'61s do it for me! '59s and '60s are too outrageous, and for '62
onwards, nothing except the '67 Eldorado and late model Sevilles get my
heart racing. A '61 combines that famous jet-age "exhaust port" tail
lights, and the elegance of the thin-pillared rear window on the Coupe
de Villes. I think it is one of the better balanced Cadillac designs
from the Earl/Mitchell/Glowacke/Kady group of designers.
I've been an American car nut for as long as I can remember
eventually leading to the purchase of a '63 Chevy Impala 4 door hardtop.
Not just any old limp-wristed, small-block engined cruiser, but a
no-air-con, no-power-steering solid lifter 409 big-block with
in-your-face triple, 2-barrel Rochesters and a 4 speed Saginaw manual
gearbox! This monster idled like a locomotive, and bellowed and roared
as soon as the boot was sunk down with financially catastrophic
results. 6 miles per gallon thirst was an awesome problem, with one 280
km round trip at 60 mph most of the way cost $94 in petrol!
Stop light drags with pimply kids in pretend HSV Commodores were like
taking lollies from a baby, and I never got a second run at the next set
of lights funny that! Changed personal circumstances forced me to
store the Impala, and it was during this time that I received a letter
post-marked "Huntington Beach, California".
The writer was an ex-pat Aussie, John Coulman, who had spent the best
part of seven years restoring the Impala when he lived in Victoria. His
marriage then broke up, and his ex-wife sold the car out from under him
when he emigrated to the U.S.A. and re-married. I bought it, and after
three years of tracking me down, he wanted to know whether I still owned
it. Indeed I did. He asked whether, by any chance, I would be interested
in selling or swapping it. We agreed to swap if he could find me a good
'61 Coupe de Ville. He did, and one warm morning in June, '98, my
father-in-law and I waited at Interport in the Brisbane Hamilton Docks
for the Cadillac I had only seen in pictures.
She was filthy! Covered from head to tyre in dust and with partly
clouded windows. I put the trade plate on the back and spent 10 minutes
finding out how to release the foot brake, selected "drive", and moved
out onto Kingsford Smith Drive in early morning, peak hour traffic.
Three electric windows inoperative; brakes spongy; electric aerial
inoperative; tyres under-inflated, causing her to wander all over the
I couldn't get over how smooth and quiet she was compared to the
snarling Chevy. I wondered why it had two drives on the shift pattern,
but soon found out that one selected fourth gear. Driving down our
street I hit the horns to wake up my fiance, but instead of the blaring
dual note I expected, a wheezing bleat issued forth another thing to
look at! I parked her under the house and went to work.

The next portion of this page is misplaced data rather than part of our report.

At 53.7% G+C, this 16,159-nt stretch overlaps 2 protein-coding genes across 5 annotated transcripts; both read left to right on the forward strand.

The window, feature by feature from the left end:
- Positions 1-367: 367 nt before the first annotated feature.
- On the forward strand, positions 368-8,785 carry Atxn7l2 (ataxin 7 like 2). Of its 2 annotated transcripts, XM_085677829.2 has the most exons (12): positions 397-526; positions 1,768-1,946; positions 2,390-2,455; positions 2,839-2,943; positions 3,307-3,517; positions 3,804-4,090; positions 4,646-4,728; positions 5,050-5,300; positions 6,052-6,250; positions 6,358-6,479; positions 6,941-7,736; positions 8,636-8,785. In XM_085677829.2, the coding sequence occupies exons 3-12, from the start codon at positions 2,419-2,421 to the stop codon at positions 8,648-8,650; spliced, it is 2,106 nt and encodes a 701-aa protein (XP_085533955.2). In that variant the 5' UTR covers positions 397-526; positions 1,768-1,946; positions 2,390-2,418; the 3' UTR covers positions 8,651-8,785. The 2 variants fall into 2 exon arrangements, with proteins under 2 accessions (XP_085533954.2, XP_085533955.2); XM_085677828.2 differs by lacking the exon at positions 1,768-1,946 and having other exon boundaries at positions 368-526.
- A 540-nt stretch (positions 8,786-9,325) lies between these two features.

The following weekend we scrubbed her and vacuumed out the interior,
taking a good, long look at what we'd bought.
One of the first four thousand of a total production of over twenty
thousand, our Coupe de Ville was first purchased in December, 1960 by
Grace Hayes, a B-grade movie actress who shouted herself a new Cadillac
when she got her first big part. Finished in Ebony Black with Black
Coronel cloth and White Florentine leather trim, our CDV came with power
ventipanes, factory air conditioning, E-Z-Eye glass, fog lamps, power
six-way seat, heater, radio, white wall tyres and Autronic Eye, making
for a list price of $5,255 blow out to $6,378. Owned and driven by Miss
Hayes until her death in 1992, our CDV was then bought by a young kid
who had her re-sprayed and re-trimmed in original colour and patterns
before my American/Australia friend found her in a yard in Huntington
My parents met my in-laws for the first time, and we spent two hours
poring over our Coupe de Ville. A few squirts of WD40 got the windows
and the ventipanes working again; we replaced the blown A/C fuse, and
stood back amazed as cold air gushed from the vents in the dash. The
aerial shot up and down like a champion after we lubed the mast and we
laughed like drains mucking about with the power seat.
A couple of days later, I was three-point turning the CDV around the
back yard when the brake booster expired with a boom, requiring me to
use both feet with full force on the brake pedal to stop 5000 pounds of
Cadillac from mowing down my neighbours' fence, choko vine, tomato vines
and out-door barbecue setting! I've just found out that '61 booster kits
are impossible to get (HELP
ANYONE!), so it looks like an HQ Holden
item modified with the '61's vacuum tee will be the go.
The rear main seal leaks, and there's an annoying short in the LHF
parking lamp/repeater light wiring, but it won't be long before she's
back on the road. We moved house last December, and after a torrid day
spent packing boxes and cleaning, Simone and I settled into the
Cadillac, fired her up, and gently cruised the two blocks to our new
home allowing extra room for braking due to no power assistance. We
still had the black and yellow California plates that Grace Hayes had
fitted in 1963, over which she had put every year's registration sticker
after that. The LHF headlight wobbled slightly due to a broken adjuster,
but this little trip whetted our appetite for future cruises, and we can
There are always a number of people that you thank in the preparation of
a car. As well as thanking my fell Queensland Caddy Club members, I'd
also like to particularly thank Tony Brearley from the N.S.W. North
Coast whose generosity, founts of information, and magnificent
re-engineered '61 CDV have made things so much more easy. Another is my
good mate, John Williams with whom I matched Impalas once and did the
"Wedding from Hell"! I keep saying his '63 CDV isn't finned enough, but
when finished, it will be a stunning car and will be even more enjoyable
to drive than it already is.
I hope you enjoyed my story See you on the streets!